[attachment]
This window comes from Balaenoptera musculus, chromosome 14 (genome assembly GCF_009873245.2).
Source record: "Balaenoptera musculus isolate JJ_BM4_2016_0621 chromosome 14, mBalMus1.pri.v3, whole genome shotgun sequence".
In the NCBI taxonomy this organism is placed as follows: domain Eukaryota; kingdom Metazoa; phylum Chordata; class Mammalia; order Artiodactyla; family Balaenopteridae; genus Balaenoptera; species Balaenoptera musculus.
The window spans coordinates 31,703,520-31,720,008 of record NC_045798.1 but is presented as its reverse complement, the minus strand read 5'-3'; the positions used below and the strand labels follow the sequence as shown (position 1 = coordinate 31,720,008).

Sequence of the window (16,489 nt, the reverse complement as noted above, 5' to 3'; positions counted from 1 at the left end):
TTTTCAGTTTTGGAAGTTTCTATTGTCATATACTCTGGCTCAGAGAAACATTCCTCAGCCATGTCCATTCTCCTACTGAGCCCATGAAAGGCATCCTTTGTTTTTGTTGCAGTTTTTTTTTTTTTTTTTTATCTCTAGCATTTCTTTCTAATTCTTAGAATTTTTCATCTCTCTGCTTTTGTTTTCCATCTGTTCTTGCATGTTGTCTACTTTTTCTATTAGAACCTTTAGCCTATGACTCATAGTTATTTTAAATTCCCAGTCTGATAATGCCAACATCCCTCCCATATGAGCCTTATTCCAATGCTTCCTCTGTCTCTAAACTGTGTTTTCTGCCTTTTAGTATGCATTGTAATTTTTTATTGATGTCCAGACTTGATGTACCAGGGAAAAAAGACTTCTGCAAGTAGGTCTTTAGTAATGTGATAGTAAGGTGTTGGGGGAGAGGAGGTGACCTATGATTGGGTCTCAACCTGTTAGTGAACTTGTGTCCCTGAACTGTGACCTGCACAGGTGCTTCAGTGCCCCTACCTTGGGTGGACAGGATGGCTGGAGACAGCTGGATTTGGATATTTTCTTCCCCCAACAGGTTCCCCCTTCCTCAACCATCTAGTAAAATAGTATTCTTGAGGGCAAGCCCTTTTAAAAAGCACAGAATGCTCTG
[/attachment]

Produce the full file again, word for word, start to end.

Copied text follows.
This window comes from Balaenoptera musculus, chromosome 14 (genome assembly GCF_009873245.2).
Source record: "Balaenoptera musculus isolate JJ_BM4_2016_0621 chromosome 14, mBalMus1.pri.v3, whole genome shotgun sequence".
In the NCBI taxonomy this organism is placed as follows: domain Eukaryota; kingdom Metazoa; phylum Chordata; class Mammalia; order Artiodactyla; family Balaenopteridae; genus Balaenoptera; species Balaenoptera musculus.
The window spans coordinates 31,703,520-31,720,008 of record NC_045798.1 but is presented as its reverse complement, the minus strand read 5'-3'; the positions used below and the strand labels follow the sequence as shown (position 1 = coordinate 31,720,008).

Sequence of the window (16,489 nt, the reverse complement as noted above, 5' to 3'; positions counted from 1 at the left end):
TTTTCAGTTTTGGAAGTTTCTATTGTCATATACTCTGGCTCAGAGAAACATTCCTCAGCCATGTCCATTCTCCTACTGAGCCCATGAAAGGCATCCTTTGTTTTTGTTGCAGTTTTTTTTTTTTTTTTTTATCTCTAGCATTTCTTTCTAATTCTTAGAATTTTTCATCTCTCTGCTTTTGTTTTCCATCTGTTCTTGCATGTTGTCTACTTTTTCTATTAGAACCTTTAGCCTATGACTCATAGTTATTTTAAATTCCCAGTCTGATAATGCCAACATCCCTCCCATATGAGCCTTATTCCAATGCTTCCTCTGTCTCTAAACTGTGTTTTCTGCCTTTTAGTATGCATTGTAATTTTTTATTGATGTCCAGACTTGATGTACCAGGGAAAAAAGACTTCTGCAAGTAGGTCTTTAGTAATGTGATAGTAAGGTGTTGGGGGAGAGGAGGTGACCTATGATTGGGTCTCAACCTGTTAGTGAACTTGTGTCCCTGAACTGTGACCTGCACAGGTGCTTCAGTGCCCCTACCTTGGGTGGACAGGATGGCTGGAGACAGCTGGATTTGGATATTTTCTTCCCCCAACAGGTTCCCCCTTCCTCAACCATCTAGTAAAATAGTATTCTTGAGGGCAAGCCCTTTTAAAAAGCACAGAATGCTCTG